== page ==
Ø Business meetings.

It is advisable to coordinate personal meetings with business partners from the Czech Republic at least 2 weeks before the meeting itself. Since regular mail is not always a reliable means of communication, it is better to negotiate by e-mail. As in most countries, punctuality is welcomed in the Czech Republic . Negotiations must be specific – feelings have no place in the world of commerce. Factors that can interrupt the conversation should be carefully avoided, such as mobile phone calls. Business negotiations over food in the Czech Republic are preferred to be held at lunchtime. The host pays the bill

Ø Topic for conversation.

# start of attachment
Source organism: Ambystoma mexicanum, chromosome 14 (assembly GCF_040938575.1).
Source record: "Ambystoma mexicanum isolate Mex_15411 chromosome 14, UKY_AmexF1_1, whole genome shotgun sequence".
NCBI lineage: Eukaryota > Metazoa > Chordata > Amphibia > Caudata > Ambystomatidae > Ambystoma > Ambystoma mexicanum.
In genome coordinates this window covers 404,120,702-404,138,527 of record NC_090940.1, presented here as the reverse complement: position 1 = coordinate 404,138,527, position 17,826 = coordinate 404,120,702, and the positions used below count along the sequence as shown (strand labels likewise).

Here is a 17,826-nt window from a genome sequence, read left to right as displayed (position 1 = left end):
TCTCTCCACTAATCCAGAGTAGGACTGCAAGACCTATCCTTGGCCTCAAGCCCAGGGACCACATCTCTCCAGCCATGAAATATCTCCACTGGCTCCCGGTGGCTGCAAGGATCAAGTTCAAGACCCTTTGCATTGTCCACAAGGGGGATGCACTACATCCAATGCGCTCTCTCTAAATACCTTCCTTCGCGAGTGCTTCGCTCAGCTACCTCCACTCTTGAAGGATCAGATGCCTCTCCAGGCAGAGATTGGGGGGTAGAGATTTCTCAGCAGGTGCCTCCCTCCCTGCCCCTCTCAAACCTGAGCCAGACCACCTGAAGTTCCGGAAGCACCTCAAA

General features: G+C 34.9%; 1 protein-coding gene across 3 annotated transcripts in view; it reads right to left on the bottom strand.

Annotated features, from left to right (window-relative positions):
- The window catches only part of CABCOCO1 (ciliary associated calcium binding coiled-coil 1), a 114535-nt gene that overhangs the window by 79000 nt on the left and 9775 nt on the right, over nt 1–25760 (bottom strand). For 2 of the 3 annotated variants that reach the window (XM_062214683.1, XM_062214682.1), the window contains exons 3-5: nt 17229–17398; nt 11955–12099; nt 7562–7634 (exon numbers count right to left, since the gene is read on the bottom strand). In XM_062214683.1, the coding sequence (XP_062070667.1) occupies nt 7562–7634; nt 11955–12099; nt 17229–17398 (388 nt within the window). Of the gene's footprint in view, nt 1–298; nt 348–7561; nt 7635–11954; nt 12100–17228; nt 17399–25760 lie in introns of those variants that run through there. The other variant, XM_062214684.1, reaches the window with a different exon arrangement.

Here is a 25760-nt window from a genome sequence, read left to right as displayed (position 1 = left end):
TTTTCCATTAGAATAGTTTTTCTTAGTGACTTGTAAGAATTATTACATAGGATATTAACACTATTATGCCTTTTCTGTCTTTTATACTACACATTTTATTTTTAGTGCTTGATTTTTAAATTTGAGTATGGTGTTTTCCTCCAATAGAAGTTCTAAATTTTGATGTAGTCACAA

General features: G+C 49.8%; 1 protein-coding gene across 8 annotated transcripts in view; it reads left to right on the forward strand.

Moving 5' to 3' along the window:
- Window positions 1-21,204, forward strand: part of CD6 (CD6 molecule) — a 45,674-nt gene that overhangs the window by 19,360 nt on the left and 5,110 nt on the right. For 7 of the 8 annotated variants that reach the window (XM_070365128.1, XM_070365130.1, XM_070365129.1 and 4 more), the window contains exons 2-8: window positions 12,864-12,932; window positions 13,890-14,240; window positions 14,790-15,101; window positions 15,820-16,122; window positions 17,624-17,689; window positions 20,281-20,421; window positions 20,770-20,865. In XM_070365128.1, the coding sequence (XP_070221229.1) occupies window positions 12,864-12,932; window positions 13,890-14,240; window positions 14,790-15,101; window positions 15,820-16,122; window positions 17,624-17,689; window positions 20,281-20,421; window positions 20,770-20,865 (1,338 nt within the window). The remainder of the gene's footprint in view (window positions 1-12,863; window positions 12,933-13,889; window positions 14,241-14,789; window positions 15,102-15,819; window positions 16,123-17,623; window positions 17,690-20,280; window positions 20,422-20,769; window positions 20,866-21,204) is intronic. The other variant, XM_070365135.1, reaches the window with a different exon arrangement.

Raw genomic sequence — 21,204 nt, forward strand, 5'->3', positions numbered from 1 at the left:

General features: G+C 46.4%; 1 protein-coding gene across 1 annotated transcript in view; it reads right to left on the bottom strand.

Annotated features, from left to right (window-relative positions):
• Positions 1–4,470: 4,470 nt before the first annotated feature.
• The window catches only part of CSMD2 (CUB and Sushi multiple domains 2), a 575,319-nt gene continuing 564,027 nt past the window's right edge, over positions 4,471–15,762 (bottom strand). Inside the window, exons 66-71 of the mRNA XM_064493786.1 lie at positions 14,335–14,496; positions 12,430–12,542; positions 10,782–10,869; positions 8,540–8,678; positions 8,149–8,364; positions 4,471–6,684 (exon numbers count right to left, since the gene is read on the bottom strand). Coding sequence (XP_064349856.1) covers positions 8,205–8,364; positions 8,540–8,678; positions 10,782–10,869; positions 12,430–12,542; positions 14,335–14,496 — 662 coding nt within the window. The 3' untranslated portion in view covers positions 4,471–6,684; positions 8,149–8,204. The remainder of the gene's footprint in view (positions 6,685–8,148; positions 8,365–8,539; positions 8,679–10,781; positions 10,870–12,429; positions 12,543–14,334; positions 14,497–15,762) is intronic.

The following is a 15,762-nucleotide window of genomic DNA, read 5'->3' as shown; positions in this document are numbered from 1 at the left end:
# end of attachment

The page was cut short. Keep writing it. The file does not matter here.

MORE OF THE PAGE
It is very important to choose the right topic for conversation. Great topics for small talk are culture and sports. Czechs very often ask their guests how the trip or flight went. The second important topic is the family. It is permissible to talk about politics, but carefully avoiding critical judgments. And never try to compare Czechs and Slovaks. It is better not to raise this topic at all, so as not to get into a mess.

Ø Negotiation.

The negotiation process can become too long and not give positive results if the positions of the parties are initially incorrect. Prepare in advance for the fact that some issues will require a fairly long time to be resolved. An unprepared / poorly prepared participant – especially if it is a counterparty business partner in negotiations – is perceived as frivolous and unpromising. Many Czechs try to avoid responsibility for making decisions, because of which the negotiations will revolve, as they say, around the bush, and the Czechs who lead them will seem evasive to you.